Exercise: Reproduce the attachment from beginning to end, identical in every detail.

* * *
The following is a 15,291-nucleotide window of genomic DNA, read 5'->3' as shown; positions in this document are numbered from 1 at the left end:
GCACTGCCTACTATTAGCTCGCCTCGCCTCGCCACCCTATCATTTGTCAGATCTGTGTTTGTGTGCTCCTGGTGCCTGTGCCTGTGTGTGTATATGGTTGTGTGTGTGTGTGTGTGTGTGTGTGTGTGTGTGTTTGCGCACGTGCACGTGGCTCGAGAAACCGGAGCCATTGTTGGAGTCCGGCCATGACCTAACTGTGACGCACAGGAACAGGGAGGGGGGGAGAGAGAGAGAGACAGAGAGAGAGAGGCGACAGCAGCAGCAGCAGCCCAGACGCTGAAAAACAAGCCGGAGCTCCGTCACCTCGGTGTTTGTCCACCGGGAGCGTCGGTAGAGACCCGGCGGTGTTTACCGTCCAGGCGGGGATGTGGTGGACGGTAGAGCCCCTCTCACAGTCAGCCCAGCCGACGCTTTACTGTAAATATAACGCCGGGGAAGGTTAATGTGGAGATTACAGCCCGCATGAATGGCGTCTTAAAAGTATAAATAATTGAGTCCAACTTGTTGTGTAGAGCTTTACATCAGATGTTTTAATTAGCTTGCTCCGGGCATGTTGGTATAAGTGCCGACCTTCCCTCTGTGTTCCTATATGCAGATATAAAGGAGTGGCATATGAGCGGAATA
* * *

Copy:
The following is a 15,291-nucleotide window of genomic DNA, read 5'->3' as shown; positions in this document are numbered from 1 at the left end:
GCACTGCCTACTATTAGCTCGCCTCGCCTCGCCACCCTATCATTTGTCAGATCTGTGTTTGTGTGCTCCTGGTGCCTGTGCCTGTGTGTGTATATGGTTGTGTGTGTGTGTGTGTGTGTGTGTGTGTGTGTGTTTGCGCACGTGCACGTGGCTCGAGAAACCGGAGCCATTGTTGGAGTCCGGCCATGACCTAACTGTGACGCACAGGAACAGGGAGGGGGGGAGAGAGAGAGAGACAGAGAGAGAGAGGCGACAGCAGCAGCAGCAGCCCAGACGCTGAAAAACAAGCCGGAGCTCCGTCACCTCGGTGTTTGTCCACCGGGAGCGTCGGTAGAGACCCGGCGGTGTTTACCGTCCAGGCGGGGATGTGGTGGACGGTAGAGCCCCTCTCACAGTCAGCCCAGCCGACGCTTTACTGTAAATATAACGCCGGGGAAGGTTAATGTGGAGATTACAGCCCGCATGAATGGCGTCTTAAAAGTATAAATAATTGAGTCCAACTTGTTGTGTAGAGCTTTACATCAGATGTTTTAATTAGCTTGCTCCGGGCATGTTGGTATAAGTGCCGACCTTCCCTCTGTGTTCCTATATGCAGATATAAAGGAGTGGCATATGAGCGGAATA